Sometimes the addition of a single accessory can change your perspective on a device.

Even a year on, Google's own Pixel C remains on sale and for many is just enough of a productivity machine that it can sometimes replace a large and cumbersome laptop. I've actually taken quite a liking to the Pixel C after completely writing it off for the first six months of its life, but its shortage of ports limits its viability for the kinds of things I so often do on a laptop. USB-C itself isn't the issue, actually — it's the fact that the Pixel C offers just a single port. As anyone with a new Apple MacBook will tell you, having a single port isn't all that great.

As I awaited the delivery of my own new MacBook Pro, which of course only has USB-C ports, I actually took to using a couple of my new USB-C dongles with my Pixel C. In what shouldn't have been a surprise, the dongles "just worked" exactly as intended. And with the addition of one of these multi-function adapters, the Pixel C has become more of a laptop for me than ever before.

The Pixel C is almost a laptop with this USB-C dongle

The dongle (or adapter, whatever), which comes from Anker at about $28, isn't the prettiest thing ever. But this is the world we live in for the next couple of years — I'm over complaining about it. It plugs into USB-C with a few inches of cable, and then gives you three USB-A 3.1 ports and an ethernet port on the very end. I picked it up originally because it has a nice enough design, is made of metal and isn't all that much larger than the ethernet dongle I was carrying in my bag anyway. It also happens to nicely fill in a few of the Pixel C's port shortcomings.

The biggest one for anyone who works in a large corporate building or travels often is the ethernet port. This was the first great realization that it all just works: plug in ethernet, turn off Wi-Fi and the Pixel C automatically starts pulling data over the wire, no setup required. I continued my tests.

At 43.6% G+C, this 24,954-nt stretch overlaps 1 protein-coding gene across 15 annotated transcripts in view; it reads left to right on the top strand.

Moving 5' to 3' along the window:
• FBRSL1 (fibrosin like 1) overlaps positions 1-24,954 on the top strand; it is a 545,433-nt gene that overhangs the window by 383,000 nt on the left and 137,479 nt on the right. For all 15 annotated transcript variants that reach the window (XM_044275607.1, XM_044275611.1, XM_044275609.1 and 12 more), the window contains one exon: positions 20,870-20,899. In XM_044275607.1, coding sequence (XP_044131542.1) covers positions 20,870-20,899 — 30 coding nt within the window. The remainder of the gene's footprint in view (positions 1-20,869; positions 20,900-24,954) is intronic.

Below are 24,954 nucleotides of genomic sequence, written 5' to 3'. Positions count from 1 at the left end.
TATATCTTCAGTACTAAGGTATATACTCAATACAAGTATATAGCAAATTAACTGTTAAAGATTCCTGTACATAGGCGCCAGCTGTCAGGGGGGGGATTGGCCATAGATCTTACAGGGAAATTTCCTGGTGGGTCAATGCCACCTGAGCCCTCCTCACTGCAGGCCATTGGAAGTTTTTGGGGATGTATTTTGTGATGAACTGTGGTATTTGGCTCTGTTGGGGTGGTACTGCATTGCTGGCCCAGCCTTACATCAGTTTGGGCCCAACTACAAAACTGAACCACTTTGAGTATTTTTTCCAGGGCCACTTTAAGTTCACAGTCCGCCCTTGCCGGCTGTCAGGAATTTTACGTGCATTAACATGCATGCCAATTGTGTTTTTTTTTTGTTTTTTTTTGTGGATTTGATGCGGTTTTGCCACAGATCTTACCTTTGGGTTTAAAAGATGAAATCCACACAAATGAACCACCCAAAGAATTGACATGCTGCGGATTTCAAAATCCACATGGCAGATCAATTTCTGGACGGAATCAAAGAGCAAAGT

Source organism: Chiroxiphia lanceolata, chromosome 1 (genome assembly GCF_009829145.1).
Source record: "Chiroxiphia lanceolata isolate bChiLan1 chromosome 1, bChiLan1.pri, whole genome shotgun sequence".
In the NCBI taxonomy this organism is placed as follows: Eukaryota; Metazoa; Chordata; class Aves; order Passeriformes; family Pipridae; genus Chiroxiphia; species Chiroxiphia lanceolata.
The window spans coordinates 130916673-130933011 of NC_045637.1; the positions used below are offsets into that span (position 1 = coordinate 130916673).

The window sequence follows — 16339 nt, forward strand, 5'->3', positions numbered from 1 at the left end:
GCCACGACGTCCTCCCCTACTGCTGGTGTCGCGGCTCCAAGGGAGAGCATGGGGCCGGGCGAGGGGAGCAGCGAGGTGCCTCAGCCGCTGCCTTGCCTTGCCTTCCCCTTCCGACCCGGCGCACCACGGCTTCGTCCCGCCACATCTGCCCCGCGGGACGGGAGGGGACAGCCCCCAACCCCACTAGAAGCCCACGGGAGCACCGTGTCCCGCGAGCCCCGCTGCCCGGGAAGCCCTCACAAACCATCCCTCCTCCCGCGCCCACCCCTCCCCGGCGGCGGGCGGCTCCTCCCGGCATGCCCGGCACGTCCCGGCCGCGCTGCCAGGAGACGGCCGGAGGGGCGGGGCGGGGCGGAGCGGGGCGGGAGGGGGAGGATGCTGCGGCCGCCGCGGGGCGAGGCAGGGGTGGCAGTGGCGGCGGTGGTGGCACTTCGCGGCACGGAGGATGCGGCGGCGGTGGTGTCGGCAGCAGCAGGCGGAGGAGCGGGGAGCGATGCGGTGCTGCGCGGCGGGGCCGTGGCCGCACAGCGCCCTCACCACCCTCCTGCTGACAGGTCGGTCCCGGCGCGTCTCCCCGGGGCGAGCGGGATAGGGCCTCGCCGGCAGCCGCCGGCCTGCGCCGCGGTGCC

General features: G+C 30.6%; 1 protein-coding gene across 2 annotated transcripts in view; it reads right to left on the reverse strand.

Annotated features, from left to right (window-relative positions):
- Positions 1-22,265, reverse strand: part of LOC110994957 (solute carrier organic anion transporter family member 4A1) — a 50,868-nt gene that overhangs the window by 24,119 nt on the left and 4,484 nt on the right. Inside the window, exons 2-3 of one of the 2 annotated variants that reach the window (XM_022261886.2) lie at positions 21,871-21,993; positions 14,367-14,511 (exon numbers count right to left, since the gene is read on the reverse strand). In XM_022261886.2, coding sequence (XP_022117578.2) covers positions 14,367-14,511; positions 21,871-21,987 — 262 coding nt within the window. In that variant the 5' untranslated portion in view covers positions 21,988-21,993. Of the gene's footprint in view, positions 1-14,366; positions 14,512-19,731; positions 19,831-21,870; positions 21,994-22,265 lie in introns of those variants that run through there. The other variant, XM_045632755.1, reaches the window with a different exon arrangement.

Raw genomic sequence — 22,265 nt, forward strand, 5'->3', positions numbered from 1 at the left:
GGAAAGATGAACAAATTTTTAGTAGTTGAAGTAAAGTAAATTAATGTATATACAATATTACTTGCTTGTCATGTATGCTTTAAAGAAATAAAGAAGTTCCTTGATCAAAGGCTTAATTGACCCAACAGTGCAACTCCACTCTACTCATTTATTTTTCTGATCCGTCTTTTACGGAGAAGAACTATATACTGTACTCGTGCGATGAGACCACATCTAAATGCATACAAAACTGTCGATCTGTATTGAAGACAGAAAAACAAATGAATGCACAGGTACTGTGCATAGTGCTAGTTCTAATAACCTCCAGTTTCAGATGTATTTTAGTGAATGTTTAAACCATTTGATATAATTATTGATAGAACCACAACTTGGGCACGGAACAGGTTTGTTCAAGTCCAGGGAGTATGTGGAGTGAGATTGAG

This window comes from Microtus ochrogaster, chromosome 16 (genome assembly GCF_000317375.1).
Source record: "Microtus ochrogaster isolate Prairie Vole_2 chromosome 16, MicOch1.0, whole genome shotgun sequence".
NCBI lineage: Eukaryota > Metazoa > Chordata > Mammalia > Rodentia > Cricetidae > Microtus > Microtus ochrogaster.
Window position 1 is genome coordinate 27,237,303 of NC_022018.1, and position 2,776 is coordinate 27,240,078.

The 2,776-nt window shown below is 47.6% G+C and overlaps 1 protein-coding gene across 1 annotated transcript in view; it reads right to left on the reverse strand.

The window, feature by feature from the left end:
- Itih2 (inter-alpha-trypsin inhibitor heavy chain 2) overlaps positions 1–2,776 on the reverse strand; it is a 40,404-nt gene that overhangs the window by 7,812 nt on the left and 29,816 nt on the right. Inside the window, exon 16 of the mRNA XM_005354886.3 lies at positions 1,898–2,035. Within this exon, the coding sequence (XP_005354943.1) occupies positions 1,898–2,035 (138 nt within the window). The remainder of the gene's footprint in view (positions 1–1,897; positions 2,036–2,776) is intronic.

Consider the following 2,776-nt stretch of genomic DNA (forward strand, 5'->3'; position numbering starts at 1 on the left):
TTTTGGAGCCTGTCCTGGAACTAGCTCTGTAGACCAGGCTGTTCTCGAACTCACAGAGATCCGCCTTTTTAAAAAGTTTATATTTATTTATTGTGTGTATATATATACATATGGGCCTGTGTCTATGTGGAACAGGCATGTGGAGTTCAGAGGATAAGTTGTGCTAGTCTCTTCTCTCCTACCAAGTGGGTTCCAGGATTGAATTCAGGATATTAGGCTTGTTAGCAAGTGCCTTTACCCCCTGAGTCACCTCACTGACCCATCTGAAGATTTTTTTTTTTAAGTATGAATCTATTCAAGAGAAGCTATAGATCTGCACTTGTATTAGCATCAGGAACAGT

Google Pixel C with USB-C dongle

I plugged in a flash drive to one of the three USB ports. The Pixel C pops up a notification, and with a tap you're in a full file browser looking at everything on the drive. So I plugged in another drive — same result, with both drives accessible at the same time. I plugged in an SD card adapter and put a card from my camera in — files instantly accessible. You can easily transfer files between external drives and the tablet, but also between the drives themselves. No hiccups, no issues.

With the two drives still plugged in, I attached my Galaxy S7 over a Micro-USB cable and put the phone in MTP mode. In just a few moments, I was browsing the internal file structure of the phone from the tablet just the same as I do regularly on my MacBook Air. Oh, and the phone charges, too — checking with a volt meter, I saw the Pixel C offered 5V/1A charging through the dongle. That's just as much as I get out of my laptop today, and can put the Pixel C's large battery to good use in a pinch.

I know I shouldn't be surprised — but it's still great to see everything work perfectly.

After unplugging one of the drives, I popped in a Logitech Unifying receiver for my Performance Mouse MX. About two seconds later, a pointer showed up on screen and I was mousing around. Combining a nice high-end mouse with the surprisingly comfortable Pixel C keyboard just feels right. My forearms, which regularly hover in an awkward position to touch the display when I'm trying to get work done, immediately thanked me for plugging the mouse in.

Again, I know I shouldn't be surprised that this all works. Google would have had to go out of its way to make the Pixel C and its USB-C port not be able to interoperate with these standard peripherals. But that doesn't mean I wasn't downright excited when time after time I plugged in various computer accessories and had the Pixel C take to them perfectly.

With my Pixel C, its keyboard and this single cheap Anker dongle, all of a sudden I have far less anxiety about leaving the house for the afternoon — or, indeed, for a long weekend away — with my Pixel C instead of my laptop. It's these little fringe cases of being able to plug in flash drives, SD cards, mice or other accessories that so often keep a laptop in my bag whenever possible. Now with this accessory — and so many more like it available for specific needs — those situations where I can just bring the Pixel C are growing in number.